“Incompatible with the concept of human dignity”: So said Justice Anthony Kennedy, writing for the 5-4 Supreme Court majority that ruled California’s state prison system is so overcrowded that they say it violates constitutional rights (the level of health services available to inmates who sorely need them has been a relevant issue of late). As such, the ruling may force the state to release nearly 40,000 prisoners. “The release of prisoners in large numbers … is a matter of undoubted, grave concern, yet so too is the continuing injury and harm resulting from these serious constitutional violations,” said Kennedy. source
» This makes things even more awkward: According to birth records released regarding Mildred Patricia Baena’s child with the former governor, he was born less than a week after Maria Shriver had a child of her own. The actor has supported the child since his birth. The superstar actor, who is taking this hard, “is doing everything he can to take full responsibility to take all of the spotlight off his children and wife,” according to a CNN source close to Schwarzenegger. Still though, it’s kinda tough to do so with this kind of scandal. This is pretty weird, right?
» Where’d it come from? Rising wages. The average Californian worker will see a $4,000 uptick in pay over the next two years, resulting in more tax revenue for the fledgling state than was originally projected. If Governor Jerry Brown gets his way, this unexpected surprise will net schools an additional $3 billion in funding and take a significant bite into the state’s $15 billion deficit.
» California cities the worst: According to the American Lung Association’s “State of the Air 2011” report, released last week, eight of the ten worst metropolitan areas for pollution are based in California (though one county crosses the Nevada border), with Los Angeles being the worst and Sacramento and San Diego also making the list. Uh, yikes.
Plane going down. Love you.Text message sent to a Sacramento woman by her husband on-board a troubled Southwest Airlines plane. The Sacramento-bound plane landed safely a few minutes later in Yuma, Arizona. An eyewitness said a loud bang was heard in the cabin, which caused rapid decompression in the plane. A total of 118 passengers were on-board the plane. A separate flight will take them to Sacramento around 8:30pm Friday. (via producermatthew)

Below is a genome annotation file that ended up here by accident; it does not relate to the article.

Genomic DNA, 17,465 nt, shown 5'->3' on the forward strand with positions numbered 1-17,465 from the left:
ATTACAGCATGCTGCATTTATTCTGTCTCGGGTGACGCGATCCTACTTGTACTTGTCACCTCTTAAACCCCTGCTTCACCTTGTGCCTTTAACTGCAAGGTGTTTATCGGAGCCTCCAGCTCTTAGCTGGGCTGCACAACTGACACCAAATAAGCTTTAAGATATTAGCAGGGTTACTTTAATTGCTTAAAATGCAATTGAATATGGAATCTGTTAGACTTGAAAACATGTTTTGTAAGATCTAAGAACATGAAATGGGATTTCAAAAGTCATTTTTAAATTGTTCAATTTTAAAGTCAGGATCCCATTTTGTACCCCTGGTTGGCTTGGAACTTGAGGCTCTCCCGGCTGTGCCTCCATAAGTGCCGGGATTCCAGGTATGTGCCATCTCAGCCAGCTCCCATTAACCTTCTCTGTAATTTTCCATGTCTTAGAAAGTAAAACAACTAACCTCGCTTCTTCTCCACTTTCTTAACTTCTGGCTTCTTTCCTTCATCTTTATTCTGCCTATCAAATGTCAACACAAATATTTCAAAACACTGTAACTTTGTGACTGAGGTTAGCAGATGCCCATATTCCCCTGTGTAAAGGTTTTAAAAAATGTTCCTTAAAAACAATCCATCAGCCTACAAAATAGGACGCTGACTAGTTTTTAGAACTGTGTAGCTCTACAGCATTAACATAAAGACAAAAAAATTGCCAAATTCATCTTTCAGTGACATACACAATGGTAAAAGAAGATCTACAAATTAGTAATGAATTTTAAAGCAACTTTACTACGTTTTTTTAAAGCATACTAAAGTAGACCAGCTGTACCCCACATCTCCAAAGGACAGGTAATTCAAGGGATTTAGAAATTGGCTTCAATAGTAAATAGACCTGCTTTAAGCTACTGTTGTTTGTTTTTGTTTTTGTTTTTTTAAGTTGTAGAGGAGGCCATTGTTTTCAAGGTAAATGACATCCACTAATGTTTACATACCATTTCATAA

It is decidedly unjust and unreasonable to expect California’s gay and lesbian couples to put their lives on hold and suffer daily discrimination as second-class citizens while their U.S. District Court victory comes to its final conclusion.Chad Griffin, chairman of The American Foundation For Civil Rights • Speaking on the rejected plea to lift the stay on the Proposition 8 ruling. The proposition, which was approved by voters in the 2008 election, was ruled unconstitutional by Judge Vaughn Walker last year, but a stay was put on his ruling by the Ninth Circuit Court of Appeals. This was broadly thought to be a delay on the resumption of gay marriage in the state so that if/when a higher court examined the issue, the marriages wouldn’t again have to be halted if Walker’s verdict was overturned. Gay rights advocates are understandably unhappy, as the stay could conceivably last a year, and if civil rights are infringed, we suspect that’s not the expedient remedy most people would feel entitled to. source (via • follow)